I think S-6 period's serial isn't like the Selmer ones in sequences...using 2 consecutive numbers showing the year of production
last time I saw a busking guy with a S-6, seems made in 1959~~~ I offered him a good price, but he rather keep it. but anyway there shouldnt be a S6 made in 1959...but my eyes naturally ignore other digits...
The engraving isn't that useful a guide because probably more S-6s are stencils by Vito, Artist, etc than actual branded Yanagisawas: indeed the stencils don't usually have the manufacturer's name anywhere on the horn. Though the serial numbers vary according to the marque, there's usually a 2 digit year code 2 or 3 digits in.
They're well built machines, and I don't think there are any specific issues except that the palm keys share the unpopular ergos of the Mk VI. But if that's not a problem for Coltrane, Marsalis, Coffin etc - not to mention me - then I consider them one of the best buys. $650 seems about the going rate, or perhaps a bit more for a branded "Yani" since people pay for image, not good music.
Not all S6 have a neckstrap ring. If you play soprano with a neckstrap, you might want to be sure the horn you choose has one. I've owned a few S6 horns and they all sounded great.
The placement of the LH "palm" keys varied slightly between the older and later S6 models - ergonomics improving with the later model. I don't have a year or serial number so I know that comment isn't much help, but it's an observation I felt worth mentioning. I only noticed it because I was so familiar with the keywork and played the two horns side by side. Anyone new to the S6/Mark VI key arrangement may not notice the subtlety. It has to do with the location of the cluster. I think it was the later horns had the LH cluster rotated on the horn further to the left - away from the upper stack. I recollect the closer arrangement felt a bit crowded, but I was used to the later one already.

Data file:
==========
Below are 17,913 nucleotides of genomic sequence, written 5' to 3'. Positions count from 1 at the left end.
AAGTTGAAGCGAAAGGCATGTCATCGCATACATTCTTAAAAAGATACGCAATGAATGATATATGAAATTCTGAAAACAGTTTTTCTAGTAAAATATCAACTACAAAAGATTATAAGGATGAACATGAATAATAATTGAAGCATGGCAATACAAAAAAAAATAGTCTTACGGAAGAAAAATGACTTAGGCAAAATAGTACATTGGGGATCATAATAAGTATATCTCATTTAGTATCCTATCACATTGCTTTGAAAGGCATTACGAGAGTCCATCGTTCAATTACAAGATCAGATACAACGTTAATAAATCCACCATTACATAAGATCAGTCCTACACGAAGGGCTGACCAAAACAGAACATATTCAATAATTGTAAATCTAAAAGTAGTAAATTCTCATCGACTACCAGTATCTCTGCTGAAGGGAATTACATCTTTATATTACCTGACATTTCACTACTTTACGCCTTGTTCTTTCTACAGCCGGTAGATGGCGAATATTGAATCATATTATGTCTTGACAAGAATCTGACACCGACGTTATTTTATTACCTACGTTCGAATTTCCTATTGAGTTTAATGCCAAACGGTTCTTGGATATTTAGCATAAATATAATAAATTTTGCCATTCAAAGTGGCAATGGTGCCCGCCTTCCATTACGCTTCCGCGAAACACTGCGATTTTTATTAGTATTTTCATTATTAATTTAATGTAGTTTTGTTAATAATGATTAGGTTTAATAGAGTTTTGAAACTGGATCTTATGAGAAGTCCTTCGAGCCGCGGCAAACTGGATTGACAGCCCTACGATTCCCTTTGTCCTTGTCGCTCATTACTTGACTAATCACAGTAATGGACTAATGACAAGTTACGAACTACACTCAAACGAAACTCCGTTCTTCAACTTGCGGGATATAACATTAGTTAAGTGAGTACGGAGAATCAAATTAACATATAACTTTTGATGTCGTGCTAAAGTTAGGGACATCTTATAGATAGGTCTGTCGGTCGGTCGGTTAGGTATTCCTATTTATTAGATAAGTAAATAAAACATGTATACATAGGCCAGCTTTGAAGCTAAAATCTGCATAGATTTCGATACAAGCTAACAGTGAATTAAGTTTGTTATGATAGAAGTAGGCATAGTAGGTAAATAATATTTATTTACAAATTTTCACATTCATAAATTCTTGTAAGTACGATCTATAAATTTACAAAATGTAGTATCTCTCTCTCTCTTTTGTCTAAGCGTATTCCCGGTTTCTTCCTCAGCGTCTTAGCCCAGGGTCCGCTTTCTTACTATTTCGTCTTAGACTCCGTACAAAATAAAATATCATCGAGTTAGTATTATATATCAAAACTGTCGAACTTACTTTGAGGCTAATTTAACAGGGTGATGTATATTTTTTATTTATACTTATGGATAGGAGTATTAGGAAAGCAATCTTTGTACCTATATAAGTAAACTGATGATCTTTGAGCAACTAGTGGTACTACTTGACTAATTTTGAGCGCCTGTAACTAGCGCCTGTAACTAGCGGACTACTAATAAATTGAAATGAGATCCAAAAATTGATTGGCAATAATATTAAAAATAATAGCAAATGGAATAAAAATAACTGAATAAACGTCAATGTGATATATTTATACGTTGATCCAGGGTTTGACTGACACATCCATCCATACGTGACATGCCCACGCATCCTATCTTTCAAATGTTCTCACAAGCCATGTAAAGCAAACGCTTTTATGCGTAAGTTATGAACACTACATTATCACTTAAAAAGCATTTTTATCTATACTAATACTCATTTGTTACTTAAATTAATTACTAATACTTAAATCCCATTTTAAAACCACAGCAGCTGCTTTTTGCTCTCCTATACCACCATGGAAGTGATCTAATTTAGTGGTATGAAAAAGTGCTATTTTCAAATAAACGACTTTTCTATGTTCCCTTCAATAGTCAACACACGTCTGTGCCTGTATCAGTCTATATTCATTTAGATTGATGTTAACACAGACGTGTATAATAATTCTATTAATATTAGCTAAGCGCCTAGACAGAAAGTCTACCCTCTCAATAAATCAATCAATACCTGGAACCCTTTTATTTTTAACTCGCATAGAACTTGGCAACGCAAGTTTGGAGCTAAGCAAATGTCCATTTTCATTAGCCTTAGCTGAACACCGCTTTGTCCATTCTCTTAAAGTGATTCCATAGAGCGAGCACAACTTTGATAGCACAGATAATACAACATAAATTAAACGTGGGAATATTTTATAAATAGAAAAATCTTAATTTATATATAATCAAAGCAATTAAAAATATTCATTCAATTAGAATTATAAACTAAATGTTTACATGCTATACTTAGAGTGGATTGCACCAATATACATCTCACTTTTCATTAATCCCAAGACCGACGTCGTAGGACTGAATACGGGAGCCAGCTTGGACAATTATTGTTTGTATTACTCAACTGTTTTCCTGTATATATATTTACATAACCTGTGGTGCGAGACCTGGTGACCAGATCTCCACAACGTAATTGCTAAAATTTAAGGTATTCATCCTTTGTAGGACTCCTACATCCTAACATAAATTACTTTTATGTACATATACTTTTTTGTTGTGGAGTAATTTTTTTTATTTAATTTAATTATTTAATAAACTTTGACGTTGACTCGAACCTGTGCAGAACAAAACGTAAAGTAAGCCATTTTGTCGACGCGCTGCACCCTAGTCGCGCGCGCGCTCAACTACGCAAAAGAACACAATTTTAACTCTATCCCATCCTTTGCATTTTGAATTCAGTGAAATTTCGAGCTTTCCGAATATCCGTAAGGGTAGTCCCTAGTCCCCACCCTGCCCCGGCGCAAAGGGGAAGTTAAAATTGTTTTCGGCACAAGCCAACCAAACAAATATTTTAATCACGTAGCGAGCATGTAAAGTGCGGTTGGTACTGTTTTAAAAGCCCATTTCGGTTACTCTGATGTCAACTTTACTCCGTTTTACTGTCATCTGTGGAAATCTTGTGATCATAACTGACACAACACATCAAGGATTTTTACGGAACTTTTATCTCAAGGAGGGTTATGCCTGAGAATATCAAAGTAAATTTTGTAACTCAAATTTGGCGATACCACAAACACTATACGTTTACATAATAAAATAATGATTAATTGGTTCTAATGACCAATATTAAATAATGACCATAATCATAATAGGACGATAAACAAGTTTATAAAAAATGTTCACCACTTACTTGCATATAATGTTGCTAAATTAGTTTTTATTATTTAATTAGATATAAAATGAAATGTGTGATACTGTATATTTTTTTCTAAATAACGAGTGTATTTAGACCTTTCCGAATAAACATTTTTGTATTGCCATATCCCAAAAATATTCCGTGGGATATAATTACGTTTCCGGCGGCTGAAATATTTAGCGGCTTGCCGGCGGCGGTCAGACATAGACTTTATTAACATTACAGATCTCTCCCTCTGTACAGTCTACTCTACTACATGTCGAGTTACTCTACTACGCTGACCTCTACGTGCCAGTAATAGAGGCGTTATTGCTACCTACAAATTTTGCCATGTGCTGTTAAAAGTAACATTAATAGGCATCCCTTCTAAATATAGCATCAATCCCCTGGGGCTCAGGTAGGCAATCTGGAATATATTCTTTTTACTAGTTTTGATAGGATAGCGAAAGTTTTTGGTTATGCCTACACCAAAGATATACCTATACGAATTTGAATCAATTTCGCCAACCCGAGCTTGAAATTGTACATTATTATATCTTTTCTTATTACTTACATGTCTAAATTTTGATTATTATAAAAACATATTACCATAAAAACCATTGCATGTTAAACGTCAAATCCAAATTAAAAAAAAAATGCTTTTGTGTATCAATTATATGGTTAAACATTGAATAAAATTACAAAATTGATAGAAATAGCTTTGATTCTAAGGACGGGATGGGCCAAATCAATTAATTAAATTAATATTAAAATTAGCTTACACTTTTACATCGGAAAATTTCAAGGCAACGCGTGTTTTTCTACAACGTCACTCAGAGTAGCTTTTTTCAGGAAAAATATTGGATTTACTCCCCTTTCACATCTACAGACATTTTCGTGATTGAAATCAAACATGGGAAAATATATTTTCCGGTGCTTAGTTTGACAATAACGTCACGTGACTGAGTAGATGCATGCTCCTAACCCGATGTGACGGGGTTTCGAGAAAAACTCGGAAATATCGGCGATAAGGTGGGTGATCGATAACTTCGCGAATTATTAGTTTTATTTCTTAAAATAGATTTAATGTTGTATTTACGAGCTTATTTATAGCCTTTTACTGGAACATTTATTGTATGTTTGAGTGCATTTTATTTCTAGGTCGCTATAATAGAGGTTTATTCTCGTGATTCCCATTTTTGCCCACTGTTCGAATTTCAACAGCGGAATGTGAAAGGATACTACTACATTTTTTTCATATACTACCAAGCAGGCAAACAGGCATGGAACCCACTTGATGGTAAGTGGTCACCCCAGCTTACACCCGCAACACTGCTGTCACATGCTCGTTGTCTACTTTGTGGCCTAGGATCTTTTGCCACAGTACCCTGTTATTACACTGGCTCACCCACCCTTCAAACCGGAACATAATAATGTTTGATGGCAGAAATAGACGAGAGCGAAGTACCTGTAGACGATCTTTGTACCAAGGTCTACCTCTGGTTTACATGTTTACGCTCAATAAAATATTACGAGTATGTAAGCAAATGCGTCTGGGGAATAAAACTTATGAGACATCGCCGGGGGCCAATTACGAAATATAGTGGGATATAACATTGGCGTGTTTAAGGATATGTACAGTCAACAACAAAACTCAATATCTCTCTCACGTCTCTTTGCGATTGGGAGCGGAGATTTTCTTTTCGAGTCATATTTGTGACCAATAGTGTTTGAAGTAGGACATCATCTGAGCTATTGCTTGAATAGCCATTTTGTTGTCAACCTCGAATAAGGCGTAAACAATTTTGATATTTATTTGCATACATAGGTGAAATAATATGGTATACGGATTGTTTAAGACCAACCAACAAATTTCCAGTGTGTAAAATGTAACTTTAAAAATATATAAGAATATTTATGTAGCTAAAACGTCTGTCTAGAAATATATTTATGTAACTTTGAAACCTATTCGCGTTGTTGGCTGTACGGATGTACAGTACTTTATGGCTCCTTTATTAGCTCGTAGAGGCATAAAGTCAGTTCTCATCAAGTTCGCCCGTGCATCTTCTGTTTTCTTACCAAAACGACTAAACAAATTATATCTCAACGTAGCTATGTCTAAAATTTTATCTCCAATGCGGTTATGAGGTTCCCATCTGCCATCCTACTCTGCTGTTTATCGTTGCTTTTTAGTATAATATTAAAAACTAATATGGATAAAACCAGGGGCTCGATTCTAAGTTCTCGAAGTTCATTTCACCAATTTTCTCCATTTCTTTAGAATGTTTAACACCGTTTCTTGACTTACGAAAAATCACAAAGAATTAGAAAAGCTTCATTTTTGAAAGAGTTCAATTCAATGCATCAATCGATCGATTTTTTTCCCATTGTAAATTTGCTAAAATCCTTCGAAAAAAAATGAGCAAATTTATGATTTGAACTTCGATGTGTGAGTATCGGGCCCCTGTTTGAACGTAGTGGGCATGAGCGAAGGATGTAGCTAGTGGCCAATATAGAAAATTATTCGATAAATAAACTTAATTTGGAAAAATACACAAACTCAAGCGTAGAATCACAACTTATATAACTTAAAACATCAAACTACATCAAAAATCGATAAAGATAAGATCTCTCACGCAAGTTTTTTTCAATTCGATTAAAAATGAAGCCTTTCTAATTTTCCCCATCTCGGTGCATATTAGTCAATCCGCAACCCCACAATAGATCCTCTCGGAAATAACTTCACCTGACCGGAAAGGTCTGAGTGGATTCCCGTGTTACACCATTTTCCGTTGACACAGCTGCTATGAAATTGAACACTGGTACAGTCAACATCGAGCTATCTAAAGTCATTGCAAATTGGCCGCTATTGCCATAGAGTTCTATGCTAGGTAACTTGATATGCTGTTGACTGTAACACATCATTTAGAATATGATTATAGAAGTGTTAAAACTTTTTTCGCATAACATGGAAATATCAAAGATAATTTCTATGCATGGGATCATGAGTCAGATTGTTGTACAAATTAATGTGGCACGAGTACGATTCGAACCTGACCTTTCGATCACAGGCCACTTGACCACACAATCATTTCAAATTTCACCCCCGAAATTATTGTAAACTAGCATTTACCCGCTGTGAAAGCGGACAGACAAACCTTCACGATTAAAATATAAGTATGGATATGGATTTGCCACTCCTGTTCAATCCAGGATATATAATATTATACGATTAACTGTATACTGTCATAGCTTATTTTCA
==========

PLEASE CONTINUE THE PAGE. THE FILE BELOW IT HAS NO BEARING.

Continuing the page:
Whether it's a Vito made by Yani or a Martin made by Yani or a Yani made by Yani - the S6 are fantastic. I've never played a Mark VI soprano, but I've heard that Yani did a better job of making a Mark VI soprano than Selmer ever did.
I played my Vito/Yani S6 against Keilwerths and even new Yanis including a bronze model - and the S6 won all around against the JK and had more character in the tone than the modern Yanis.
A forum community dedicated to saxophone players and enthusiasts brought to you by Harri Rautiainen. Come join the discussion about collections, care, displays, models, styles, reviews, accessories, classifieds, and more!